Stevens lifts Sky late
35-pound Chinook salmon is heck of a monster catch
BRADENTON, Fla. — Azura Stevens made a tiebreaking layup with 2.9 seconds left off Courtney Vandersloot’s 15th assist of the game, and the Sky ended the Aces’ seven-game winning streak with an 84-82 victory Tuesday.
The Sky (8-4) led 82-71 with 2:40 left before the Aces (8-3) scored the next 11 points, highlighted by a threepointer by Kayla McBride with 17.7 seconds to play, to tie the score.
On the go-ahead sequence, Vandersloot curled around a screen to the baseline and found Stevens wide-open in the paint. The Aces’ Danielle Robinson then had an open look from three-point range at the buzzer, but the shot came up short.
Kahleah Copper led the Sky with 18 points, and Vandersloot had 15 points while tying her career high in assists. She had 10 assists in the first half.
Stevens finished with 14 points, seven rebounds and five blocks, Diamond DeShields with 12 points and Stefanie Dolson with 11 points for the Sky, who trailed by seven points at halftime but scored the first seven points of the third quarter and led 64-58 entering the fourth.
Angel McCoughtry paced the Aces with 17 points. McBride added 15 points, Robinson 13 points and A’ja Wilson 11 points and eight rebounds.
The Sky played without forward Cheyenne Parker, who was sidelined with an ankle injury.
Sun 84, Fever 62
DeWanna Bonner scored 28 points, Brionna Jones added 15 points and nine rebounds and the Sun (5-7) rolled past the Fever (4-7).
The Sun led 50-49 with less than two minutes left in the third quarter but closed the quarter on an 8-3 run. The Fever didn’t make their first field goal of the fourth quarter until Julie Allemand’s three-pointer with 7:36 left.
Bonner finished 11-for-20 from the field to move into a tie with Tangela Smith for 20th place on the WNBA career scoring list.
Jasmine Thomas also scored 15 points for the Sun, who have won four of their last five games.
Kelsey Mitchell scored 15 points and Tiffany Mitchell 13 for the Fever, who shot 39.4%, including 4-for-22 from three-point range.
Any fish story that begins with ‘‘The fish was so big you couldn’t hold it out’’ is headed the right way. Around 4:30 a.m. Friday, Brad Reineking of Fox River Grove launched out of Waukegan with Wisconsin brothers Dan and Ben Keifer.
They set up in 100 feet, then trolled between 100 and 150. By 6:30 a.m., they had caught a 22-pound Chinook and several coho out of Reineking’s 19½-foot Alumacraft.
About 6:45 a.m., Reineking put a Stinger Killer Dolphin spoon on a 10-color line.
‘‘I caught so many kings on this last fall,’’ Reineking said. ‘‘I was looking at the board on the 10-color line. It bobbed twice and went down.’’
Dan Keifer took the rod and began reeling. The others quickly cleared lines.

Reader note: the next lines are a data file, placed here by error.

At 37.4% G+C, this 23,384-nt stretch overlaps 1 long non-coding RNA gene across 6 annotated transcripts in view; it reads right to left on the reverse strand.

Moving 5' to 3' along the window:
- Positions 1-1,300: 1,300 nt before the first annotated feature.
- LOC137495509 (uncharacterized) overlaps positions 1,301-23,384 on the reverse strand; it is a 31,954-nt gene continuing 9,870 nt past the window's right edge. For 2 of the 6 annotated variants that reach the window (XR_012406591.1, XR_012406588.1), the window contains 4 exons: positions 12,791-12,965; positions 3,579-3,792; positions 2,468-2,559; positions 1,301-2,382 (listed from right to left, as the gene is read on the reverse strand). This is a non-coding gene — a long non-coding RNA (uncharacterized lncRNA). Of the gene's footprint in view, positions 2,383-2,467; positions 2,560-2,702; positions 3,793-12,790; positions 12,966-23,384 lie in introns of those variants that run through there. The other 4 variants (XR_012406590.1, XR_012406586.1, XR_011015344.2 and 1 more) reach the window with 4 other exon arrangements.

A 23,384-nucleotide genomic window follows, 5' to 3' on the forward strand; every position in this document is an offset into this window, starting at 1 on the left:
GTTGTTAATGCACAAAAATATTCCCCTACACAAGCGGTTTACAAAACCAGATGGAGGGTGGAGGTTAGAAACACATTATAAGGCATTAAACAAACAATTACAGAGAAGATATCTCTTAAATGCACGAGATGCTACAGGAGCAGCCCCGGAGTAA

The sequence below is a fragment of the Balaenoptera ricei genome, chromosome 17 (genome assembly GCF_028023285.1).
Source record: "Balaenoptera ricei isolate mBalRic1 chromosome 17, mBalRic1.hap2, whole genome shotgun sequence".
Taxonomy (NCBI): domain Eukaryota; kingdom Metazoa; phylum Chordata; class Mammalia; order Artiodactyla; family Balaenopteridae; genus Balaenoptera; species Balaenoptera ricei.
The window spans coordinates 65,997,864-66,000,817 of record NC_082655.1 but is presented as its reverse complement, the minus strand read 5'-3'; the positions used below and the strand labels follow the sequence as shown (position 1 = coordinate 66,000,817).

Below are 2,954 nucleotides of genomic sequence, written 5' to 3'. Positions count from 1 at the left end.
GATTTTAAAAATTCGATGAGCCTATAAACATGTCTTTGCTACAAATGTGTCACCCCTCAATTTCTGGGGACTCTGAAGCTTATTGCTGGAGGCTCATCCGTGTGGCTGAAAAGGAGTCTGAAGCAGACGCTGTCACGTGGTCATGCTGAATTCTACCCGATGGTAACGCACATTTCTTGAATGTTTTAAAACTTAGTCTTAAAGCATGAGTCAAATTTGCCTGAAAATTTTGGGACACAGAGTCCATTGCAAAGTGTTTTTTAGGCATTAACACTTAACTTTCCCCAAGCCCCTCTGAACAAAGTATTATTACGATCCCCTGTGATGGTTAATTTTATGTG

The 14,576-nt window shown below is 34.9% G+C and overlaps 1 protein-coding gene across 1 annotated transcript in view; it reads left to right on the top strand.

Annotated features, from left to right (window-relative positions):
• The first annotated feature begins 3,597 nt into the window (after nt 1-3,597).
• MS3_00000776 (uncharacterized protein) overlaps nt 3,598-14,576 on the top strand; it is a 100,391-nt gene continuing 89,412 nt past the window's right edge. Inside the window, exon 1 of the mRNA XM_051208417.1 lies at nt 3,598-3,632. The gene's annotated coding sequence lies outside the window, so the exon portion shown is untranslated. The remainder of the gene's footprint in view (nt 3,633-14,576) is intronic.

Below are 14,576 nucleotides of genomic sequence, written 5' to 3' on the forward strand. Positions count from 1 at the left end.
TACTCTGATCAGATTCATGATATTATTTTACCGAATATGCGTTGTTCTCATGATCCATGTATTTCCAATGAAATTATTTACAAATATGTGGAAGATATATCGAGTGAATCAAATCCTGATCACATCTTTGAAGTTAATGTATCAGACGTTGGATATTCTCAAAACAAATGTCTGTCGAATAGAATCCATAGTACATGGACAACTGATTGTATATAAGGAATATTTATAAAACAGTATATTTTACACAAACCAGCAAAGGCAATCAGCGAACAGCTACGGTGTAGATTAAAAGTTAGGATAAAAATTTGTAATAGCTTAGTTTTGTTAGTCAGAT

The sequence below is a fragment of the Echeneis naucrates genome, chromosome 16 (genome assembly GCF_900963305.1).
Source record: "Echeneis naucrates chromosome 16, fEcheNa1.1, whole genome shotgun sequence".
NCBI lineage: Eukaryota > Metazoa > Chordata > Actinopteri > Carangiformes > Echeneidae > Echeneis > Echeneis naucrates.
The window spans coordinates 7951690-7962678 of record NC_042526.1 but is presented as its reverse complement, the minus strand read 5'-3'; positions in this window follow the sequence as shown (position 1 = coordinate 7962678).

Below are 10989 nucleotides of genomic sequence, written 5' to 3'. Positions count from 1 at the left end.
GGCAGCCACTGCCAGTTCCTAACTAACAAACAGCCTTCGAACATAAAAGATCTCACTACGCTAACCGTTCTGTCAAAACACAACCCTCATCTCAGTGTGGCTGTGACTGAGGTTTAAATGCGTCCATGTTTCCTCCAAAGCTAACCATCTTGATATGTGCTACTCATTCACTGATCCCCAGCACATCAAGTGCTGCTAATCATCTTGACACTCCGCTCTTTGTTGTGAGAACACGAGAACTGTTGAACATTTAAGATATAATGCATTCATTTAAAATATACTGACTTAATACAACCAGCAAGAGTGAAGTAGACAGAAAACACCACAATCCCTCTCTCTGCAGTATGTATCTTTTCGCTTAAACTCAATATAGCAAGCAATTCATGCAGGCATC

‘‘It didn’t take that long to get it in, maybe 15 minutes,’’ Reineking said. ‘‘We didn’t realize how big it was until we had it in the net.’’
While clearing lines, another rod had a coho on it, which Reineking netted after Keifer’s king.
‘‘When I got [the king] into the net, I had to hand the net to my buddy, and he was struggling so hard to get it into the boat I had to help,’’ Reineking said. ‘‘I had never seen one that big.’’
The biggest one he had in his boat before was a 26.7-pound king caught four years ago at Sturgeon Bay by his son Nick.
The size of Keifer’s king became even more evident when in the boat, where it weighed 35.27 pounds.
‘‘The 22-pounder looked small compared to it,’’ Reineking said. ‘‘It is amazing what 10, 12 pounds does. I didn’t bring my big cooler, so we had to put it in the live well.’’
Marge Landeen caught the Illinois-record Chinook (37 pounds) on Aug. 7, 1976, in Lake County waters. On June 24, I did a column on the possibility of Illinois coho and Chinook records — which have stood since the 1970s — being broken.
‘‘[Keifer’s] biggest salmon [before] was 12 pounds,’’ Reineking said. ‘‘Ironically, for me, I have never broken 20 pounds.’’
You could say Reineking puts the king in others.
They only fished until about 8:30, adding a couple of more coho and a 17-pound king before they pulled lines.
Back at the launch that early, no one was around.
‘‘So nobody saw the fish besides the three of us and Jim [Nelligan],’’ Reineking said. ‘‘I wish more people could have seen a fish of that magnitude.’’
They took the fish to the Salmon Shop in Palatine, where Nelligan has been in business for 42 years.
‘‘It’s a big fish,” said Nelligan, who will do the taxidermy work. ‘‘I charged them for 43 inches, but if you pinch the tail, it was probably about 47 inches. A beautiful salmon.’’
Friday was a day for beautiful fish. ‘‘We all got multiple big kings, many over 20 pounds, probably three or four per boat,’’ emailed Capt. Scott Wolfe, who gave the heads up on Keifer’s big king. ‘‘The staging kings are in and really active.’’
‘‘Big fish are showing up, Dale, huge fish,’’ Nelligan said. ‘‘Nice to see the fish coming back.’’
After reflection this weekend, Reineking texted: ‘‘Thinking about your question, ‘Will the record be broken?’ I hope so, as I will still be trying.’’
Protocols are out for the opening days of dove hunting at public sites. No final call yet on how waterfowl hunting will work at public sites.
I was waiting to hear of nighthawks at Chicago baseball games, then remembered no one is in the stands.
Deciding Monday whether to watch Michelle Obama’s speech or the Sox’ homer barrage was like choosing between an Illinois-Indiana Sea Grant workshop or casting glow K.O. Wobblers at night for returning Chinook.
Sky center Stefanie Dolson goes up for a shot between Aces center A’ja Wilson (left) and guard Jackie Young on Tuesday.
Dan Keifer (left) with his near-record Chinook salmon. Brad Reineking (right) gives a comparison between a 22-pound and a 35-pound-plus Chinook.
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